by Sandra Fu
In ancient Greece when a man or woman greatly desired a member of the opposite sex s/he most likely turned to Aphrodite, the goddess of love, pleading for her to work some amorous magic on the object of affection. Sometimes the goddess stepped in on the poor mortal's behalf; intervening with a potion or some tool of manipulation, and other times, well…let's say the gods are a fickle group. One thing was for certain, nothing was a sure bet and the same can be said for aphrodisiacs, whose namesake is derived from none other than Aphrodite.
Since the beginning of humankind, people have looked for ways to increase sexual arousal or performance. Often this took the form of food, but today, when love comes a knocking and no one answers the door (or in some cases one can't open the door) a growing contingency are turning to herbal aphrodisiacs found at health food stores. Problem is, many of the herbal remedies make unsubstantiated claims and have no proof of their effectiveness, which is why sometimes it's better to experiment with traditional aphrodisiacs and affect your mate through the senses.
So let's explore the love-inspiring realm of food and scents.
There are many different foods that are proclaimed aphrodisiacs and some for obvious reasons. The first on the list is asparagus. From its phallic semblance to the ease with which it can be eaten with your fingers, this particular produce has long been a vegetable of choice when it comes to consummation. In fact, in 19th century France it was declared that bridegrooms should eat three servings of it at their prenuptial dinner. It is also high in vitamin E, which is believed to stimulate sex hormones. Consider it when preparing that Valentine's dinner and serve it up with a side of butter for dipping.
Probably one of the best known aphrodisiacs is oysters. Like asparagus, it is partially due to its resemblance to certain anatomy -- but this time female - and to its slippery texture. Though not everyone is fond of raw oysters there is actually some science behind this mood-enhancing mollusk. Oysters are high in zinc, which is a mineral used in the production of testosterone. And while many may mistakenly believe that estrogen would help stimulate women, the truth is that testosterone is the hormone that charges the sex drive in both men and women.
The next item to add to your shopping list is more of an accent than a main course; it's chilies. While you wouldn't dream of serving your sweetie a plate full of chilies, definitely use them to heat up your night. Aphrodisiac credit goes to capsaicin; it's the substance that puts the fiery kick in chilies and other spicy foods. Capsaicin stimulates nerve endings and causes the body to unleash a host of chemicals, resulting in an elevated heart rate, which could potentially trigger the release of endorphins and give you a sense of pleasure.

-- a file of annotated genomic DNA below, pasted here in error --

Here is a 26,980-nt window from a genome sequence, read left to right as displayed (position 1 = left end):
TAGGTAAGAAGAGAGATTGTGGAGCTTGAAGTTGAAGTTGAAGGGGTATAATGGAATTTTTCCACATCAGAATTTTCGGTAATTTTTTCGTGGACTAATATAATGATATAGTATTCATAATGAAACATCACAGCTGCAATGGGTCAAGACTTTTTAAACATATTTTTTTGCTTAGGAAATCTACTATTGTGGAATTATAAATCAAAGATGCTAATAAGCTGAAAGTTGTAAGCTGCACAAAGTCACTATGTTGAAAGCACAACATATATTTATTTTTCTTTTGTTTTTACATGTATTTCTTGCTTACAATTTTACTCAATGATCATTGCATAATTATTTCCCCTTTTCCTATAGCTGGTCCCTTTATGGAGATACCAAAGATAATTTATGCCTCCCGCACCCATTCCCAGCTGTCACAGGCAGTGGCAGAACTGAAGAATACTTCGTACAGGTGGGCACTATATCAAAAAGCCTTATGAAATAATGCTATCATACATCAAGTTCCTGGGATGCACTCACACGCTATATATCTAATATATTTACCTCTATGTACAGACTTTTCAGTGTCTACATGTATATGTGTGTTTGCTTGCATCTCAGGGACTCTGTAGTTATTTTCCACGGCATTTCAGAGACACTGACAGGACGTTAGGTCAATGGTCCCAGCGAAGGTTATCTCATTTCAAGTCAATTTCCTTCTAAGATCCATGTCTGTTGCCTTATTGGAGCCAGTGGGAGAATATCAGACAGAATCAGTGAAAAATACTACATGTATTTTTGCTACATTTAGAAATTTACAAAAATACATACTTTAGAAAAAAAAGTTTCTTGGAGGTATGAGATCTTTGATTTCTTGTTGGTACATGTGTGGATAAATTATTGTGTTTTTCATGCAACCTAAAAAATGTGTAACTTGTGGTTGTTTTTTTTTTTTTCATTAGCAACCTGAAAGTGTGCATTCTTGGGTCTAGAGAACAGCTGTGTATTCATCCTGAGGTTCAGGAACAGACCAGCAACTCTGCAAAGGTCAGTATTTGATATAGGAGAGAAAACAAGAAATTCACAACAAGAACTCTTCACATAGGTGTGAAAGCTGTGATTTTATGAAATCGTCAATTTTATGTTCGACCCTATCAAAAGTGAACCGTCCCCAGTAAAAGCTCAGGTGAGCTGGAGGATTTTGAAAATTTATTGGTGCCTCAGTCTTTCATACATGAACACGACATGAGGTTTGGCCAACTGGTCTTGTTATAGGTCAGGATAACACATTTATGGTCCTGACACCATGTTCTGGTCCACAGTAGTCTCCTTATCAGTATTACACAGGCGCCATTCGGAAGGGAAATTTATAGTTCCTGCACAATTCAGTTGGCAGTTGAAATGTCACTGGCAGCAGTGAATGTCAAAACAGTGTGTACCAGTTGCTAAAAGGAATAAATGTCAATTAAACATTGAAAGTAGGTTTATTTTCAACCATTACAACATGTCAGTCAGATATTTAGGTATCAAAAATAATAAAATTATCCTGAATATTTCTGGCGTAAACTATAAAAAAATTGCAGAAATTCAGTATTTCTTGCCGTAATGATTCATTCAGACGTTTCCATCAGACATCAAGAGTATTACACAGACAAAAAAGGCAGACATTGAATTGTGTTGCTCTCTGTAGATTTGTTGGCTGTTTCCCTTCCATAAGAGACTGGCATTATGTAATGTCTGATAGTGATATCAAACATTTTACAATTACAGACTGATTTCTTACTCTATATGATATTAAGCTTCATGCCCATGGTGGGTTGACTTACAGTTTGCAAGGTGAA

Now, let's move on to something sweeter. The fig is one of the most sensual fruits you can eat and many are reminded of either the female or male genitalia (or both) when they view it. The luxuriousness of the flesh's texture combined with the edible seeds that pop as you eat it qualify it as a premier aphrodisiac. It is believed that Cleopatra ate them in grand quantities and that it was her favorite fruit. Also, the ancient Greeks celebrated the harvest of the fig with Dionysian orgies, so think of eating a fig as having a taste of history.
Next up is something yet even sweeter and arguably the greatest aphrodisiac of them all -- chocolate. Just think of how many movies have been made that demonstrate the wondrous versatility of chocolate for sexual stimulation; in fact it's the very title of one (starring one very yummy Johnny Depp - you can certainly take this out but I couldn't resist). Chocolate is the consummate aphrodisiac and often the edible gift of choice on Valentine's Day. And its reputation for eliciting lustful desire goes back through history. A few centuries ago, some monasteries banned the ingestion of chocolate for this very reason, while the Aztec king Montezuma went the opposite direction and regularly devoured a chocolate drink that he believed made him virile. Chocolate: it's a tradition no one should mess with.
Food isn't the only reputed way to generate some excitement. Scent is also said to play an active role in arousal. Jasmine has a reputation for stimulating or sedating depending on need. As an aphrodisiac it is said to have the psychological effect of promoting confidence, optimism and vitality - qualities that are sexy and inviting on their own. And it is also believed to help with impotence and frigidity.
Another wonderful scent is ylang ylang. Like jasmine, it is also said to increase confidence and calm anxiety and is perhaps one of the reasons why in Indonesia, petals of the flower have been traditionally spread on the bed of newlyweds. Aromatherapy practitioners claim it also balances the hormones and has a special affinity with the reproductive system.
Now that you are armed with the foods and scents necessary to create a memorable Valentine's Day, use your imagination to make it one the ancient Greeks would be proud of.